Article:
The University of Minnesota Board of Regents approved a resident tuition increase as part of University President Eric Kaler's fiscal year 2019 operational budget, despite objections from several regents.
At the June 7 and 8 board meeting, the budget was approved with by an 8-4 vote. The approval means a 2 percent increase in resident tuition at the Twin Cities campus and an 1 percent increase in resident tuition at the Morris campus. The board also approved a 15 percent tuition increase in December for non-resident students at the Twin Cities campus to better align with tuition rates at other Big Ten schools. The Crookston, Duluth and Rochester tuition rates are staying flat.
Regent Randy Simonson, who opposed the tuition increase, proposed an amendment to lower resident tuition by 1 percent at the meeting. The amendment was not passed.
Chair of the Student Representatives to the Board of Regents Joshua Preston said he did not support the tuition increases and was glad Simonson proposed the amendment.
“[Simonson] was trying to start a conversation that students have tried to start before, which hasn’t really gained traction at the regent level. [The tuition decrease] is often characterized as unattainable and unrealistic,” Preston said.
Resident undergraduate tuition at the Twin Cities campus was around $12,800 without fees for the 2017-2018 academic year, which will increase by $258 with fees this coming academic year. Some of the revenue is planned to go toward increases in faculty salaries.
Since the 2000-2001 academic year, resident tuition on the Twin Cities has more than doubled, according to University data. Resident tuition on the Twin Cities campus was just over $4,800 in 2000-2001 academic year.
Some regents supported the tuition increase because they say it will University funding.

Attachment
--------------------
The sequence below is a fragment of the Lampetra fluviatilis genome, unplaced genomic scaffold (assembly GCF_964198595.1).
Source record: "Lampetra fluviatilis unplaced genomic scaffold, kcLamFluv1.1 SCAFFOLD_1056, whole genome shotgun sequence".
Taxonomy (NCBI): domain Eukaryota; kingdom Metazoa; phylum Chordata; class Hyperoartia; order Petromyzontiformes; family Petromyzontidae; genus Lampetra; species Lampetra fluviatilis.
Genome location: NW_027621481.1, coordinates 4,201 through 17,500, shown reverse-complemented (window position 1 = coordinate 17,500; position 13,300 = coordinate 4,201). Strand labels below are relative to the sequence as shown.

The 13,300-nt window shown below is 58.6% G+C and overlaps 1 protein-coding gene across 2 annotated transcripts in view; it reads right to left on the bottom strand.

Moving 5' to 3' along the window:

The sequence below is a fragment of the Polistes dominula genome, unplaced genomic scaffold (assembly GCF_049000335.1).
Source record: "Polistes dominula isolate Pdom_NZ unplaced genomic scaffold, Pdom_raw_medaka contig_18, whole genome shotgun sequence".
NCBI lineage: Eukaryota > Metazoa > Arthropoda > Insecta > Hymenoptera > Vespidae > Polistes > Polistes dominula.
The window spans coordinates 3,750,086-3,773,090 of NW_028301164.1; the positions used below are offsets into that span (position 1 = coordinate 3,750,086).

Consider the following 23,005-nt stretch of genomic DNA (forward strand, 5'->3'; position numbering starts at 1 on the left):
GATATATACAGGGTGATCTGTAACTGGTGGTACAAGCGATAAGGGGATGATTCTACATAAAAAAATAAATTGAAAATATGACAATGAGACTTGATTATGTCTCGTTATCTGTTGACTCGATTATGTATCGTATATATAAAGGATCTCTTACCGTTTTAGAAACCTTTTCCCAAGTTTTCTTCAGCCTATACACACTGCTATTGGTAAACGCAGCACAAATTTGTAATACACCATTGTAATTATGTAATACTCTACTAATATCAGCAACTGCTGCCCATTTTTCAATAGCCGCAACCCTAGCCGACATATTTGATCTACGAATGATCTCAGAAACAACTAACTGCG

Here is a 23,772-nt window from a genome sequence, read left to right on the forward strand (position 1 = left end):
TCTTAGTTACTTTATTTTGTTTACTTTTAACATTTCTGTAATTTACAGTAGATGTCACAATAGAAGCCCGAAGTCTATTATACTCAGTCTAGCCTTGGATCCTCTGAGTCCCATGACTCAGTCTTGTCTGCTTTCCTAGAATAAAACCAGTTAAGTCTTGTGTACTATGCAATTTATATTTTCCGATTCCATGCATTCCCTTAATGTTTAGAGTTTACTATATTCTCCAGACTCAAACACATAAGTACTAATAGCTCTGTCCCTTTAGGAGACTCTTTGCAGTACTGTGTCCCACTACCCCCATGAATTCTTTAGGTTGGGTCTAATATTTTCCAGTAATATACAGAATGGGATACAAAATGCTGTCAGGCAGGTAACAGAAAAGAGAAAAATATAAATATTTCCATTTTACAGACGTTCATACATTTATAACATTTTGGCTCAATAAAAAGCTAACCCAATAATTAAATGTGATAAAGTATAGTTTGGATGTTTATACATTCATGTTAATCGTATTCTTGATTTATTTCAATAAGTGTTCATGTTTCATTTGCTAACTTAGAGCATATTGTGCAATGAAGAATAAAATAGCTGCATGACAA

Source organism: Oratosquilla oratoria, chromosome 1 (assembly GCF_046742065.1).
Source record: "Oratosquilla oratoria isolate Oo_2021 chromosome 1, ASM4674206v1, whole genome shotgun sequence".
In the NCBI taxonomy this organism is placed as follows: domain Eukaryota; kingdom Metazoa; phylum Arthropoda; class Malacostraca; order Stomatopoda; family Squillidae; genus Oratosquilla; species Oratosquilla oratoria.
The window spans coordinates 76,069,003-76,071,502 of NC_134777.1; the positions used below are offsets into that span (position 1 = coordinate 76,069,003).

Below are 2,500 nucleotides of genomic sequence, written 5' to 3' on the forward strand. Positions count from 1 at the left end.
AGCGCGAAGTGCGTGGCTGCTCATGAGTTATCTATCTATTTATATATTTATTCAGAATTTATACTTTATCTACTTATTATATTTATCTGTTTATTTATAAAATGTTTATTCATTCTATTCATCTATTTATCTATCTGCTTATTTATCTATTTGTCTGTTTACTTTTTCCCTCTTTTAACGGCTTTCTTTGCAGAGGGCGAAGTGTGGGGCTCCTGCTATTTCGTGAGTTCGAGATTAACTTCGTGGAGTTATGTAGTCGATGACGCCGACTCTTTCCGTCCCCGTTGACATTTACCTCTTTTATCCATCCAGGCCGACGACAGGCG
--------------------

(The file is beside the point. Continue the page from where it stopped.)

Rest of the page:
“For the University to have the resources to invest back to students and to faculty, we do need to increase tuition at some modest level,” said Regent Richard Beeson.
Beeson said tuition increases on the Twin Cities campus are partly due to supply, as well as competitive acceptance rates of certain colleges within the University.
Regent Dean Johnson also expressed support for the increase. “One of the major responsibilities of a regent …is to pass the budget. We have to balance the interests of the University [and] interests in research and the delivery of quality education,” Johnson said.
However some on the board, like Regent Michael Hsu, voted against the measure. He said funds raised by the tuition increases can be obtained in other ways, such as from the University's central reserves fund.
“I was disappointed that [Simonson’s] one percent decrease didn’t pass ... There isn’t a pressing need right now to increase tuition. I believe we should actually be working to reduce tuition,” Hsu said.
Regent Darrin Rosha said current tuition is more expensive than it was in the 1990s when he previously served on the board. He said that even when inflation is taken into account, the current tuition should only be a fraction of what it is today.
“The education that we provide to our students is a public good," Rosha said. “When you do that you start to move the entire University enterprise away from [being] a public good that is supported by the state and federal governments.”
When passing the budget, the board also voted to approve the first year of the law school's $1.7 million funding request. The law school asked for three years of funding to offset a decrease in enrollment and maintain its national rank. In 2019, the board will decide if additional funding is necessary.
"We are grateful for the increase in the law school’s level of base support for fiscal year 2019 and look forward to continuing to work with the board and the [University Finance] office as we implement our three-year fiscal plan and keep them informed of our progress,” said Law School Dean Garry Jenkins in an emailed statement to the Minnesota Daily.
Preston, who is a law school student, said he wished the school received the full funding request but understands why the regents only approved the first year.
“If I was a regent, [I] would be very wary of continuing to make the investment, but I have a lot of confidence in Dean Jenkins ... I think he’s already done a lot to try to bring the law school on firmer financial footing,” Preston said.